Public health impacts of climate change in Washington State: projected mortality risks due to heat events and air pollution
Jackson, J.E., M.G. Yost, C. Karr, C. Fitzpatrick, B. Lamb, S.H. Chung, J. Chen, J. Avise, R.A. Rosenblatt, and R.A. Fenske. 2010. Public health impacts of climate change in Washington State: projected mortality risks due to heat events and air pollution. Climatic Change 102(1-2): 159-186, doi: 10.1007/s10584-010-9852-3.
Health effects from heat and worsening air quality are core public health concerns. We examined the relationship (1980-2006) between mortality and heat events in Washington State to determine relative risks, and applied these to population and climate projections for 2025, 2045 and 2085. We found a significant dose-response relationship between heat event duration and daily non-traumatic mortality rate in the Seattle area for persons aged 45 and above, peaking at four days of exposure to humidex values above the 99th percentile. Using a moderate warming scenario, those 65 and older are expected to have 96, 148, and 266 excess deaths in 2025, 2045 and 2085, respectively. Excess deaths due to ground-level ozone concentrations were estimated for 2045-2054 in King and Spokane counties. Daily maximum 8-hour ozone concentrations were forecasted to increase 16-28%, resulting in increased total non-traumatic ozone mortality rates from baseline (per 100,000) of 0.026 to 0.033 for King, and 0.05 to0.068 for Spokane, and cardiopulmonary death rate increases of 0.011 to 0.015 in King, and 0.027 to 0.032 in Spokane. Public health interventions are needed to prevent deaths, especially among older adults. Morbidity will likely be reduced by the same measures.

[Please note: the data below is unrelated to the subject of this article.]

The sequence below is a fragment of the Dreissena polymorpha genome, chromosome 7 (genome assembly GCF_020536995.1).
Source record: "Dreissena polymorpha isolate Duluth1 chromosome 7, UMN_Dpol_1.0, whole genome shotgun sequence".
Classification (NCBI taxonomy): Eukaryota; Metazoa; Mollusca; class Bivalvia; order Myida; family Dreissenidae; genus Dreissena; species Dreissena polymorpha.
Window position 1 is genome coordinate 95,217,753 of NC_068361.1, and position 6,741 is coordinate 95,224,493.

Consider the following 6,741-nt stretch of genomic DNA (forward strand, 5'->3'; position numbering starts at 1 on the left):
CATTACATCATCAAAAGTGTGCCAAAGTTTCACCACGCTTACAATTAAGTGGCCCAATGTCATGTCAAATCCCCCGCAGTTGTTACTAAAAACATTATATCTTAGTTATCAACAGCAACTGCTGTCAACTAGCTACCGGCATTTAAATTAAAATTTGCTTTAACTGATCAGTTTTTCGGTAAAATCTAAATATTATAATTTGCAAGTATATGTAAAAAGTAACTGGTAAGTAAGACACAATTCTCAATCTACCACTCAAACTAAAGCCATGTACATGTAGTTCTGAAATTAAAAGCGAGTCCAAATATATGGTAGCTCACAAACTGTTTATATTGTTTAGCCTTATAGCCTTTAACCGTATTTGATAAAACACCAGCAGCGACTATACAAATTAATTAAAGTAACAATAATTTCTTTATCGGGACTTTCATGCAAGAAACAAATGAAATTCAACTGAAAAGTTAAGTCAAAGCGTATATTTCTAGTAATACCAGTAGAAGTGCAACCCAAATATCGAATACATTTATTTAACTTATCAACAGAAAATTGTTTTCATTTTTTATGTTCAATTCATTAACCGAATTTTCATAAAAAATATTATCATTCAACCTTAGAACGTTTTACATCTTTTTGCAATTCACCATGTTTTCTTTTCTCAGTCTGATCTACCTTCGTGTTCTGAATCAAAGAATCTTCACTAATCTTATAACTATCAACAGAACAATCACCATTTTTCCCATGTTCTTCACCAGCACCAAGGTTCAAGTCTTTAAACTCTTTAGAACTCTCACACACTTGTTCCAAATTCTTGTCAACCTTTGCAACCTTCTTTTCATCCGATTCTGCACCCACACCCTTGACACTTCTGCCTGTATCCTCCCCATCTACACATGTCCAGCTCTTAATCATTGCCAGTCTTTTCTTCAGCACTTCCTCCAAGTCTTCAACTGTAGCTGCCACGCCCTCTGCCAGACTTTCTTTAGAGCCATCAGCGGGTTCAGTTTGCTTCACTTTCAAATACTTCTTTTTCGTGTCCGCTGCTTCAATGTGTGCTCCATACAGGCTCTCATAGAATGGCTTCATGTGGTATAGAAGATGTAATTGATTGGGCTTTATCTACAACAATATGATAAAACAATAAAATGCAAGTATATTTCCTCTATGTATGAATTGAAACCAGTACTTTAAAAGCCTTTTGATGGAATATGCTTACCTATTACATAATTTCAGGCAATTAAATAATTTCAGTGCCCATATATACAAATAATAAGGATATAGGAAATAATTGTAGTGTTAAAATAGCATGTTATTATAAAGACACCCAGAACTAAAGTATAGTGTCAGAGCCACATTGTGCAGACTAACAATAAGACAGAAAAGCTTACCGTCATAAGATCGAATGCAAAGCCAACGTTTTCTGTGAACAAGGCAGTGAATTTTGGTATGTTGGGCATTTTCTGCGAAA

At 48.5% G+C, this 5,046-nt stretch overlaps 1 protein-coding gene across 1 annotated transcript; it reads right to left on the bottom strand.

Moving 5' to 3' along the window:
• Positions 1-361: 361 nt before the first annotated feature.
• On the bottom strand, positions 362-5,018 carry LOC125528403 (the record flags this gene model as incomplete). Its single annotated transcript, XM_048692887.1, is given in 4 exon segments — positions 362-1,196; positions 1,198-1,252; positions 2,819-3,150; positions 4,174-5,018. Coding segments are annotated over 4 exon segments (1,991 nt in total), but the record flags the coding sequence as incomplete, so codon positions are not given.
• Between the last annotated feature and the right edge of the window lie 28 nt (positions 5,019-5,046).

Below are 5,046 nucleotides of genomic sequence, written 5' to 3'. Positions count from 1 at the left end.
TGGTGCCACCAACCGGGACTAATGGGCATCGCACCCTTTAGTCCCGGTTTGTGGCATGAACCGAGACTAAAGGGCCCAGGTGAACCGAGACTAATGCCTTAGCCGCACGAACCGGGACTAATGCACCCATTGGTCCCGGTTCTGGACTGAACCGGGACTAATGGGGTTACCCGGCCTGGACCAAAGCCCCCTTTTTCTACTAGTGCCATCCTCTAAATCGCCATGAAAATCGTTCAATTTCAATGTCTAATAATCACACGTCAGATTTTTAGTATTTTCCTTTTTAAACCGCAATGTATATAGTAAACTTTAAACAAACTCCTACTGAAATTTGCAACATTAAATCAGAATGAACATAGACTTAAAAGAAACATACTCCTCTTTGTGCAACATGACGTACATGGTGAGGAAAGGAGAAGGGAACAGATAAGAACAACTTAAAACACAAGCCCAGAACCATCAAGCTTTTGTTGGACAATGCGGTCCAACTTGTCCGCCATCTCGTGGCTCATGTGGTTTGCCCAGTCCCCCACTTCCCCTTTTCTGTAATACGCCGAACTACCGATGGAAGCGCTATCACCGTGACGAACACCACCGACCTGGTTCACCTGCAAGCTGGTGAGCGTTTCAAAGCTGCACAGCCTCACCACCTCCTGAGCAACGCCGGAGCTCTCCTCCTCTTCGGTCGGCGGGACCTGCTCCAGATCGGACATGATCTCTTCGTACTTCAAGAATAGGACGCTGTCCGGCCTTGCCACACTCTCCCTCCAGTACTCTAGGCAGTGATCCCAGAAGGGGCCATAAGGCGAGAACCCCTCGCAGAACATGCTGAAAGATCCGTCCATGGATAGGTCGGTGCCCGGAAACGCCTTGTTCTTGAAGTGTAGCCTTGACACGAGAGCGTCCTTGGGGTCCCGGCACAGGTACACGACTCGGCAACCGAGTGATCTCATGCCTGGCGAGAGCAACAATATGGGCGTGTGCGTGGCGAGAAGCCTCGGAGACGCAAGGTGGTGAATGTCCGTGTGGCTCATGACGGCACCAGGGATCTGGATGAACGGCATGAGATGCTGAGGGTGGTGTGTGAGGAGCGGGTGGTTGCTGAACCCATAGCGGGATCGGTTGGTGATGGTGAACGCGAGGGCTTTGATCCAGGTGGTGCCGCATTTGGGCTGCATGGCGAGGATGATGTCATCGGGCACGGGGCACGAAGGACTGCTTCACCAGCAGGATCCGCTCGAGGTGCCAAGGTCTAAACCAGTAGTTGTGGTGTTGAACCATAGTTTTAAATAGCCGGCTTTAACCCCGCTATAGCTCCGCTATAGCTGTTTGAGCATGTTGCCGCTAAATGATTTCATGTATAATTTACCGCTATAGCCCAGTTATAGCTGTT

UW Climate Impacts Group